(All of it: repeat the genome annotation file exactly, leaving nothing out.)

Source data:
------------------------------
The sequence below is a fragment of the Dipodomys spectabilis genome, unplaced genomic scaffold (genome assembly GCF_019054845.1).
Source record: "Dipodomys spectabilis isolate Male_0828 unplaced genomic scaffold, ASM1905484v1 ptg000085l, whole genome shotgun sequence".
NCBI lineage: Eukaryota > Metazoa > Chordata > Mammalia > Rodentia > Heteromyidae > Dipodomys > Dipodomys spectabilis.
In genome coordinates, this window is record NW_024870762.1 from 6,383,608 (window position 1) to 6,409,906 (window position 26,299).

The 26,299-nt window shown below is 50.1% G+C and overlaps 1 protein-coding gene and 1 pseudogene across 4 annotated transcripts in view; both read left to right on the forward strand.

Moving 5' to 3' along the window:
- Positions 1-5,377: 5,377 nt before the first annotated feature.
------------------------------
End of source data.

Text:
The sequence below is a fragment of the Dipodomys spectabilis genome, unplaced genomic scaffold (genome assembly GCF_019054845.1).
Source record: "Dipodomys spectabilis isolate Male_0828 unplaced genomic scaffold, ASM1905484v1 ptg000085l, whole genome shotgun sequence".
NCBI lineage: Eukaryota > Metazoa > Chordata > Mammalia > Rodentia > Heteromyidae > Dipodomys > Dipodomys spectabilis.
In genome coordinates, this window is record NW_024870762.1 from 6,383,608 (window position 1) to 6,409,906 (window position 26,299).

The 26,299-nt window shown below is 50.1% G+C and overlaps 1 protein-coding gene and 1 pseudogene across 4 annotated transcripts in view; both read left to right on the forward strand.

Moving 5' to 3' along the window:
- Positions 1-5,377: 5,377 nt before the first annotated feature.